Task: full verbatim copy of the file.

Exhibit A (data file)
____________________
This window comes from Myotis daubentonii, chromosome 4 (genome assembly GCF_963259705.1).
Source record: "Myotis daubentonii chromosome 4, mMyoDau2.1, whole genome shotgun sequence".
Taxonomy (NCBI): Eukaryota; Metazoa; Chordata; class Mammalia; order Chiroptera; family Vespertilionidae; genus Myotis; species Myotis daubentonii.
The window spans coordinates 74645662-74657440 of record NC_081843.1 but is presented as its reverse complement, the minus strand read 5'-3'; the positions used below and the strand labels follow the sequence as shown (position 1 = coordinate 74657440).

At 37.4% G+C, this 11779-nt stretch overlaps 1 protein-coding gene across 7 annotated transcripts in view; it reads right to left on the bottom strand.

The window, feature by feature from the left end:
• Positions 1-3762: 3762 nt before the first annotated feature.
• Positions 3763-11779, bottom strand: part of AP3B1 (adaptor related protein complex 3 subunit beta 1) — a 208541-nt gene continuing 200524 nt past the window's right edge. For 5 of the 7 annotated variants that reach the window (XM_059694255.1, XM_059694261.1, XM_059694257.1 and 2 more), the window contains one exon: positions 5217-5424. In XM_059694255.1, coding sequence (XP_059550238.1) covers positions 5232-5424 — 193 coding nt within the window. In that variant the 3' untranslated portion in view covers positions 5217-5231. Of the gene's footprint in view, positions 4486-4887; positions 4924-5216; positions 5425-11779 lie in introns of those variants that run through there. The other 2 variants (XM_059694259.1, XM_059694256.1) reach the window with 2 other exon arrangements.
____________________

This window comes from Myotis daubentonii, chromosome 4 (genome assembly GCF_963259705.1).
Source record: "Myotis daubentonii chromosome 4, mMyoDau2.1, whole genome shotgun sequence".
Taxonomy (NCBI): Eukaryota; Metazoa; Chordata; class Mammalia; order Chiroptera; family Vespertilionidae; genus Myotis; species Myotis daubentonii.
The window spans coordinates 74645662-74657440 of record NC_081843.1 but is presented as its reverse complement, the minus strand read 5'-3'; the positions used below and the strand labels follow the sequence as shown (position 1 = coordinate 74657440).

At 37.4% G+C, this 11779-nt stretch overlaps 1 protein-coding gene across 7 annotated transcripts in view; it reads right to left on the bottom strand.

The window, feature by feature from the left end:
• Positions 1-3762: 3762 nt before the first annotated feature.
• Positions 3763-11779, bottom strand: part of AP3B1 (adaptor related protein complex 3 subunit beta 1) — a 208541-nt gene continuing 200524 nt past the window's right edge. For 5 of the 7 annotated variants that reach the window (XM_059694255.1, XM_059694261.1, XM_059694257.1 and 2 more), the window contains one exon: positions 5217-5424. In XM_059694255.1, coding sequence (XP_059550238.1) covers positions 5232-5424 — 193 coding nt within the window. In that variant the 3' untranslated portion in view covers positions 5217-5231. Of the gene's footprint in view, positions 4486-4887; positions 4924-5216; positions 5425-11779 lie in introns of those variants that run through there. The other 2 variants (XM_059694259.1, XM_059694256.1) reach the window with 2 other exon arrangements.